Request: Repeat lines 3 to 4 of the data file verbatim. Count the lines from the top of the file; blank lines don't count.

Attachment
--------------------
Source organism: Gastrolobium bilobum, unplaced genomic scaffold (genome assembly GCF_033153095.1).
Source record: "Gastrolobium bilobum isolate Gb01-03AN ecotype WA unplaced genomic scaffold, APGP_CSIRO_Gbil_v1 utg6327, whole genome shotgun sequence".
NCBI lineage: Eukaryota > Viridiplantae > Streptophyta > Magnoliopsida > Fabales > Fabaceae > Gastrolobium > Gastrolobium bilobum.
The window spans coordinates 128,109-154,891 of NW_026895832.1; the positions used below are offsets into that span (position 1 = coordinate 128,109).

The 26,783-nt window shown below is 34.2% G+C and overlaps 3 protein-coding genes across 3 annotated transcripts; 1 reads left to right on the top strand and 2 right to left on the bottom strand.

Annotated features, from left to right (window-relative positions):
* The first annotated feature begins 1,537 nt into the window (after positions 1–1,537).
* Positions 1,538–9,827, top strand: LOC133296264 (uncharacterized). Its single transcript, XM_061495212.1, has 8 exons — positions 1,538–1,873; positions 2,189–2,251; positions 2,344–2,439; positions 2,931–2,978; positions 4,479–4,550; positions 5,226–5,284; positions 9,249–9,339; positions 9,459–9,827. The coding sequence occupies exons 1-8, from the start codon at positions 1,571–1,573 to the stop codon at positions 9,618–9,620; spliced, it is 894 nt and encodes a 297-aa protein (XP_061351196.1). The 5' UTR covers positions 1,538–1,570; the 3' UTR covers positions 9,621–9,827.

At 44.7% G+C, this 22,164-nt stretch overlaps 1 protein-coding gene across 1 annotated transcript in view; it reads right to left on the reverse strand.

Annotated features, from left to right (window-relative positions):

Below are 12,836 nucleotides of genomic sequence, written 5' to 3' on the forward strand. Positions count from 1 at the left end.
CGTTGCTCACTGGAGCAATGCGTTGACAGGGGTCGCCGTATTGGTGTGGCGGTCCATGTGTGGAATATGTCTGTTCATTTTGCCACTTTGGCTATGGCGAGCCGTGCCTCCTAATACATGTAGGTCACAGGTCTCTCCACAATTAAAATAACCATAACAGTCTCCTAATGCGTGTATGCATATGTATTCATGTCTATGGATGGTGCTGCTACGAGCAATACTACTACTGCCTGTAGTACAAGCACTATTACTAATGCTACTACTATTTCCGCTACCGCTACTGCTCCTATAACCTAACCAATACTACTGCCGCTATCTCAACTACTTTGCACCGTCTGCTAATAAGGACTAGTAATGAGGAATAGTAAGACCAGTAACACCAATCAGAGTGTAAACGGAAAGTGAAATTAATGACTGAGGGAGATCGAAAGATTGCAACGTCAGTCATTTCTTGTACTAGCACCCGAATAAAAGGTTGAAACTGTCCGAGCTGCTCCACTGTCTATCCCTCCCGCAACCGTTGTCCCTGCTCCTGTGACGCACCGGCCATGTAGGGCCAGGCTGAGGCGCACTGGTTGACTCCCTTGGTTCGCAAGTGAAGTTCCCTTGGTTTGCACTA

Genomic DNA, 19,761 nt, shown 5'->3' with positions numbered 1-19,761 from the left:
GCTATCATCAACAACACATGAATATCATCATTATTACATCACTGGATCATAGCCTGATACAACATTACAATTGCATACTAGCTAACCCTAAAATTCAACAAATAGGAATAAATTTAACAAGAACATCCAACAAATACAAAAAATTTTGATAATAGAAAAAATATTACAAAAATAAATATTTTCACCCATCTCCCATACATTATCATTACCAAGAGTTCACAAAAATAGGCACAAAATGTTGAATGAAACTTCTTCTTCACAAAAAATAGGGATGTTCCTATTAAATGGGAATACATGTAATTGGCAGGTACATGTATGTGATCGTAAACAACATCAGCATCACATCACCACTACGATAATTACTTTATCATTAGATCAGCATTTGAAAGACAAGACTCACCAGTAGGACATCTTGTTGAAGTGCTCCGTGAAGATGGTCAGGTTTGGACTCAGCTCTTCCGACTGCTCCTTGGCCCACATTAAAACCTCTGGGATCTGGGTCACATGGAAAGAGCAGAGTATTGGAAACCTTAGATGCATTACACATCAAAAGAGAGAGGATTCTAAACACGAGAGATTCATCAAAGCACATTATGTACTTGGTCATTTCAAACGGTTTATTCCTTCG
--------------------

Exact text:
NCBI lineage: Eukaryota > Viridiplantae > Streptophyta > Magnoliopsida > Fabales > Fabaceae > Gastrolobium > Gastrolobium bilobum.
The window spans coordinates 128,109-154,891 of NW_026895832.1; the positions used below are offsets into that span (position 1 = coordinate 128,109).